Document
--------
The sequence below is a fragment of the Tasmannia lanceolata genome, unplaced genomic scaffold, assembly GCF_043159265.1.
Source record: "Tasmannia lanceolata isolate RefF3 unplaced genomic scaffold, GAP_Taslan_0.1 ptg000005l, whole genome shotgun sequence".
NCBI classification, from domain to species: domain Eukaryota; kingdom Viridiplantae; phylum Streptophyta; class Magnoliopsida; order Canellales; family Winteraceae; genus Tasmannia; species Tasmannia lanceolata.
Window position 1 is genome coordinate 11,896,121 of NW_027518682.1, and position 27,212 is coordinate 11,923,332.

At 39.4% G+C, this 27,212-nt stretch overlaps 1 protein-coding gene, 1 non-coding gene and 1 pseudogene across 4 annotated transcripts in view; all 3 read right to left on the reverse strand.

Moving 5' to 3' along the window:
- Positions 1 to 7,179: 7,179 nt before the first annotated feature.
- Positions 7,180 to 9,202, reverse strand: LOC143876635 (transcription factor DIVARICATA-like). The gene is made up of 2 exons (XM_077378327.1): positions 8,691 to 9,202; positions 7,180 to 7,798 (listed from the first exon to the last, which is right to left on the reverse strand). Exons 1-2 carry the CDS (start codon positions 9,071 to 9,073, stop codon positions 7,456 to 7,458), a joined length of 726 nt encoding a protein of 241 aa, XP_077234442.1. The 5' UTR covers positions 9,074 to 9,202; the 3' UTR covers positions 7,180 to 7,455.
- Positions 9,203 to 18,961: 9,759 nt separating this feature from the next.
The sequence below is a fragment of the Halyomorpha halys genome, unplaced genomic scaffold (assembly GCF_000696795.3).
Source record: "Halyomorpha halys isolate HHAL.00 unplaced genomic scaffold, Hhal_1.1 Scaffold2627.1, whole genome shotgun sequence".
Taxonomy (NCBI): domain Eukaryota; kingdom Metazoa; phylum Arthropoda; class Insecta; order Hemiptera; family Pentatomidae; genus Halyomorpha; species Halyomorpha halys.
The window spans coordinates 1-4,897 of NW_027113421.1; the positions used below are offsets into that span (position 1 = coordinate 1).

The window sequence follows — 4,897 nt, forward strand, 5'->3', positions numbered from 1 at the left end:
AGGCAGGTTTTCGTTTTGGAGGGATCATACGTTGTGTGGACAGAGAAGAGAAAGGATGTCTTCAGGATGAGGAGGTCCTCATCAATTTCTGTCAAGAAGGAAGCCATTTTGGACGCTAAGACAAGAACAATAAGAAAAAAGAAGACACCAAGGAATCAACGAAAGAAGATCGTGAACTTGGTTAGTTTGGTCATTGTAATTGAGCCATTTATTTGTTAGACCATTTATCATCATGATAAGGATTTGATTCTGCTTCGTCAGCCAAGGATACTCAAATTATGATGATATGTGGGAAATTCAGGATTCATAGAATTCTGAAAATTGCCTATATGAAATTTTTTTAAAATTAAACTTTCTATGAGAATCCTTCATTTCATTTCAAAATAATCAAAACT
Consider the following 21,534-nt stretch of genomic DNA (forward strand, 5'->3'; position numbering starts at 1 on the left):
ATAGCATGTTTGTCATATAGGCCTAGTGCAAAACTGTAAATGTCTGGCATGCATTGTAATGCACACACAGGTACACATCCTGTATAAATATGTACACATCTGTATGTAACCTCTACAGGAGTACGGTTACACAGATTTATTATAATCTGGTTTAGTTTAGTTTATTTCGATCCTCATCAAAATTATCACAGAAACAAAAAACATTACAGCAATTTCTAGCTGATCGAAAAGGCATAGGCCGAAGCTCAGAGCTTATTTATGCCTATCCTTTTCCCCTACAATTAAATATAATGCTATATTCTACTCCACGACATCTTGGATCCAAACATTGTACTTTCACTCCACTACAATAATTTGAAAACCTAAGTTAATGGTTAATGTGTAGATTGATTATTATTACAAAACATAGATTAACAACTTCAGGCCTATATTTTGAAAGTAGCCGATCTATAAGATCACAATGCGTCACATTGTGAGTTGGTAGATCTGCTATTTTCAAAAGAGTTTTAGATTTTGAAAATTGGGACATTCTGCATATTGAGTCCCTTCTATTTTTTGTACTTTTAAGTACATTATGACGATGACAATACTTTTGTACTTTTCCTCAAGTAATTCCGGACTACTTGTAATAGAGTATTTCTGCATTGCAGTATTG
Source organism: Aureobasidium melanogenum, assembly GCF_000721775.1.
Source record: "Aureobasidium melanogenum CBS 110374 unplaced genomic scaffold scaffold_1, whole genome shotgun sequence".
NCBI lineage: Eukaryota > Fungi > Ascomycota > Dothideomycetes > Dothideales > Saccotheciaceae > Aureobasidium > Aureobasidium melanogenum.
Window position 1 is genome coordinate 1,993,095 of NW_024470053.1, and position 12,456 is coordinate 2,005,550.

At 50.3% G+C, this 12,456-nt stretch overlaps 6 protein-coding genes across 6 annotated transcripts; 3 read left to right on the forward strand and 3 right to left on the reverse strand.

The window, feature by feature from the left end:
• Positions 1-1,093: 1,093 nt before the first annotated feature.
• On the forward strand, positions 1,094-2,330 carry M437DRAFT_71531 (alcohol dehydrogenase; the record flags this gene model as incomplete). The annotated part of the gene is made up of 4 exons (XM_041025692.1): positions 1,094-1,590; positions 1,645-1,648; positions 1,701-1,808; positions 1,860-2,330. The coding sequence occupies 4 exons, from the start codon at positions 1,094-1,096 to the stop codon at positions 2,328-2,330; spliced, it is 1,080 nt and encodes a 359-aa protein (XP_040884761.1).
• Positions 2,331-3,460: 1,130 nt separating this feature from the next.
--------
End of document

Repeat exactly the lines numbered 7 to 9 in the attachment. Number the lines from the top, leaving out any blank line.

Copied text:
- Positions 1 to 7,179: 7,179 nt before the first annotated feature.
- Positions 7,180 to 9,202, reverse strand: LOC143876635 (transcription factor DIVARICATA-like). The gene is made up of 2 exons (XM_077378327.1): positions 8,691 to 9,202; positions 7,180 to 7,798 (listed from the first exon to the last, which is right to left on the reverse strand). Exons 1-2 carry the CDS (start codon positions 9,071 to 9,073, stop codon positions 7,456 to 7,458), a joined length of 726 nt encoding a protein of 241 aa, XP_077234442.1. The 5' UTR covers positions 9,074 to 9,202; the 3' UTR covers positions 7,180 to 7,455.
- Positions 9,203 to 18,961: 9,759 nt separating this feature from the next.